Musicians Get Plugged in to Cawein’s Signal Flow

By Andy Meek

When Elizabeth Cawein left her job with the Memphis Music Foundation amid a restructuring of the organization, she had a choice.


The Memphis music fan could stay in the city and settle for a public relations job not connected to the music industry, or she could make a music-related PR job her focus and end up leaving town.

“I decided I didn’t like those options,” said Cawein, the founder and CEO of Signal Flow PR, a specialty public relations and publicity firm focused on musicians and music businesses. “I was going to instead make things up as I went along, and here I am.”

Here she is, indeed. Since launching the firm in 2011, it’s gone from an idea and a determination to make it all work out to something that quickly took shape.

Cawein now has space inside the EmergeMemphis building Downtown. She hired her first account manager earlier this month, and she uses at least one intern every school semester.

“I prefer working with Memphis artists. It’s easier to be on the same page and have a face-to-face sit-down.”

– Elizabeth Cawein

Meghan Stuthard, a University of Tennessee graduate, is Signal Flow’s new account manager. She moved to Memphis after graduating to pursue a career in law, then switched gears and ended up working in sales and later with the Hi-Tone Café.

Cawein, meanwhile, built up a portfolio of clients she’s worked with, primarily local acts that range from Myla Smith to Chris Milam.

“It started out as my idea to be a publicist,” Cawein said. “While that is still what we do, what we also do a lot of is in marketing and the digital space, with a music focus. About half of our clients are independent artists and bands, and half are more on the corporate side – music nonprofits, venues, businesses, things like that.”

In the recording industry, the phrase signal flow refers to the path a signal follows from a source, like where an instrument is plugged into a jack, all the way to output.

It’s a good metaphor to represent Cawein’s business. Musicians, bands and music businesses all can plug in with her, and she’ll help generate an image and story that complements their sound.

While at the music foundation before starting Signal Flow, she did work similar to what she’s doing now. She handled media relations and communications efforts for the foundation as well as helped manage its online presence, coordinate social media efforts and plan social media campaigns and strategy.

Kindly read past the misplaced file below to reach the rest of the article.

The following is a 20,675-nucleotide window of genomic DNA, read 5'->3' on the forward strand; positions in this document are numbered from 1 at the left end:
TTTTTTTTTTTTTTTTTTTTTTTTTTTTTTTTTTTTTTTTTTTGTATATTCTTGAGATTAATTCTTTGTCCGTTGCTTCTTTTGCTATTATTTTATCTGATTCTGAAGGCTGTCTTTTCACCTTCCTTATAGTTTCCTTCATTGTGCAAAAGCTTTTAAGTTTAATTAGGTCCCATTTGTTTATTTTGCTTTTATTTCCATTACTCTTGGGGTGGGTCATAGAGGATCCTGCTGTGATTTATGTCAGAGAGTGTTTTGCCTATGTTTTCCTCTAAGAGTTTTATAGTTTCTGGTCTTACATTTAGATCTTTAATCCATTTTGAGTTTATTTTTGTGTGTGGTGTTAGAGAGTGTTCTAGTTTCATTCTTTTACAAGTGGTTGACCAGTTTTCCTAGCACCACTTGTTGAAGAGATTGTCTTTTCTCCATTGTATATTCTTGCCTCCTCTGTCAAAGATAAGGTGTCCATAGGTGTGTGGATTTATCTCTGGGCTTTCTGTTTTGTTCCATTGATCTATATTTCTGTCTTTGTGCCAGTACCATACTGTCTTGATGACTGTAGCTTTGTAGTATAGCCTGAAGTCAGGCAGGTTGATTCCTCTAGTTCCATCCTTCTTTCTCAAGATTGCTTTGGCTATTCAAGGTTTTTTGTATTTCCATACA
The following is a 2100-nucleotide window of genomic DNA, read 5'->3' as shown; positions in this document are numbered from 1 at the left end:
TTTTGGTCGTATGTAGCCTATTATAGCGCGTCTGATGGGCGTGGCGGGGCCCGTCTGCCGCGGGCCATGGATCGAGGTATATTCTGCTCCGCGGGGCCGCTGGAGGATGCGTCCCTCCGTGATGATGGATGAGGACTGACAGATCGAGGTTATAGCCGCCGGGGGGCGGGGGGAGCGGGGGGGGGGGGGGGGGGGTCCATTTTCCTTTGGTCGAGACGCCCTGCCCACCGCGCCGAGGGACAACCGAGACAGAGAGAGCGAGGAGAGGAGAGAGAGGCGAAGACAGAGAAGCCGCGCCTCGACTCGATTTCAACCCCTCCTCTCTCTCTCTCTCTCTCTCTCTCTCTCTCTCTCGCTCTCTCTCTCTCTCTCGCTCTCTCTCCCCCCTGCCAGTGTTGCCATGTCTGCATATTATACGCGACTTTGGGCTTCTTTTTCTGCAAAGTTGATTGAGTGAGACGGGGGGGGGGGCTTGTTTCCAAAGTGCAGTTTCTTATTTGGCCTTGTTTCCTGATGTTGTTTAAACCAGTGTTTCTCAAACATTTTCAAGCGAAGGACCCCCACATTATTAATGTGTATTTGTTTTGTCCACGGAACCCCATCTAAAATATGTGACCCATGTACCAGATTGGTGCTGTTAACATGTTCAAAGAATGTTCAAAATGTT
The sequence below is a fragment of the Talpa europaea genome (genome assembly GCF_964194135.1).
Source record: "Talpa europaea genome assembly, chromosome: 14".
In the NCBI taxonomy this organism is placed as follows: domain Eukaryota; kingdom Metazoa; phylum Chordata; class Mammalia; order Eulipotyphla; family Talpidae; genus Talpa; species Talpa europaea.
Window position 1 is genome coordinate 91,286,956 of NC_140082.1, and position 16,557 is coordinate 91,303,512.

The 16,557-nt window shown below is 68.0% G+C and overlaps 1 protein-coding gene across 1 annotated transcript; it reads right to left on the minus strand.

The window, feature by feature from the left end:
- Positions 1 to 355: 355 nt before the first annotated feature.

She also helped with press release writing, developing communications plans and goals, PR strategy and social media campaigns and tactics, among other things.

Cawein began singing and playing the clarinet in elementary school, and she never lost the love of music. She studied popular music musicology and vocal performance at Brunel University in London.

She’s also lived for a time in New York, and elsewhere in her career she’s worked as a social media specialist and blogger.

She founded Signal Flow with two clients. The company now has a roster of around 10 clients at any given time. Last summer Cawein taught music marketing at the Stax Music Academy, and she’s currently an adjunct professor at the Visible Music College.

Her community involvement has included serving on the board of the Memphis and Shelby County Growth Alliance and the Cooper-Young Community Farmers Market entertainment committee.

Cawein has a background in journalism as well as PR. It’s part of the strength she believes she brings to the table for anyone in the music business, since she comes from the worlds of both a writer and someone who’s worked in publicity.

“Some of the publicity part of what we do includes the traditional things like pitching stories, managing interviews and booking radio and TV appearances,” she said. “More and more, marketing is really growing for us. We’re also doing campaign planning, brand and image consulting and graphic design.”

In October, Signal Flow moved into EmergeMemphis.

“I do mostly in-town stuff,” Cawein said. “I prefer working with Memphis artists. It’s easier to be on the same page and have a face-to-face sit-down. Also, part of the reason I got into this is because I love Memphis music and promoting Memphis musicians. That’s a passion point for me.

“I love the history of our music scene. There’s so much happening here, if you just open your ear for half a second.”